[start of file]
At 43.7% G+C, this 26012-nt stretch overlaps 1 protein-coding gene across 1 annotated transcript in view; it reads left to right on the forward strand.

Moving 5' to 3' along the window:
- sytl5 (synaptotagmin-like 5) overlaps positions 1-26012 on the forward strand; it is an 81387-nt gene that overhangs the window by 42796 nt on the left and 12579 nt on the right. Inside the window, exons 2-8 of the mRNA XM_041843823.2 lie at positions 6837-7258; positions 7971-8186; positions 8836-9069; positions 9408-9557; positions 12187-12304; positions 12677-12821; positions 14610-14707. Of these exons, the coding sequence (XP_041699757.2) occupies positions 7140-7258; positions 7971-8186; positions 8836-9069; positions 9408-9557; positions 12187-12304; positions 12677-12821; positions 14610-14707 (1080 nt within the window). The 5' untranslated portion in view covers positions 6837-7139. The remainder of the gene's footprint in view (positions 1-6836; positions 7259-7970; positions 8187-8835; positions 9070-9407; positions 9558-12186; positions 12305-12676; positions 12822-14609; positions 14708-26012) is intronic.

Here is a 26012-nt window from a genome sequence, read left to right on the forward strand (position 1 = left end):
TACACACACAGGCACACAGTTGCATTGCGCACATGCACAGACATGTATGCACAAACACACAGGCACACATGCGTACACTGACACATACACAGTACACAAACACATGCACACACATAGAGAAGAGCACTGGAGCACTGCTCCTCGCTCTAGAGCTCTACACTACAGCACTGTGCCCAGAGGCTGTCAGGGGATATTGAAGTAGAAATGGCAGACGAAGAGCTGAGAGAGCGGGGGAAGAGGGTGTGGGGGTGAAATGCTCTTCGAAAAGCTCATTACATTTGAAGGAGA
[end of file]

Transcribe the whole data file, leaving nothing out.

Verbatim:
At 43.7% G+C, this 26012-nt stretch overlaps 1 protein-coding gene across 1 annotated transcript in view; it reads left to right on the forward strand.

Moving 5' to 3' along the window:
- sytl5 (synaptotagmin-like 5) overlaps positions 1-26012 on the forward strand; it is an 81387-nt gene that overhangs the window by 42796 nt on the left and 12579 nt on the right. Inside the window, exons 2-8 of the mRNA XM_041843823.2 lie at positions 6837-7258; positions 7971-8186; positions 8836-9069; positions 9408-9557; positions 12187-12304; positions 12677-12821; positions 14610-14707. Of these exons, the coding sequence (XP_041699757.2) occupies positions 7140-7258; positions 7971-8186; positions 8836-9069; positions 9408-9557; positions 12187-12304; positions 12677-12821; positions 14610-14707 (1080 nt within the window). The 5' untranslated portion in view covers positions 6837-7139. The remainder of the gene's footprint in view (positions 1-6836; positions 7259-7970; positions 8187-8835; positions 9070-9407; positions 9558-12186; positions 12305-12676; positions 12822-14609; positions 14708-26012) is intronic.

Here is a 26012-nt window from a genome sequence, read left to right on the forward strand (position 1 = left end):
TACACACACAGGCACACAGTTGCATTGCGCACATGCACAGACATGTATGCACAAACACACAGGCACACATGCGTACACTGACACATACACAGTACACAAACACATGCACACACATAGAGAAGAGCACTGGAGCACTGCTCCTCGCTCTAGAGCTCTACACTACAGCACTGTGCCCAGAGGCTGTCAGGGGATATTGAAGTAGAAATGGCAGACGAAGAGCTGAGAGAGCGGGGGAAGAGGGTGTGGGGGTGAAATGCTCTTCGAAAAGCTCATTACATTTGAAGGAGA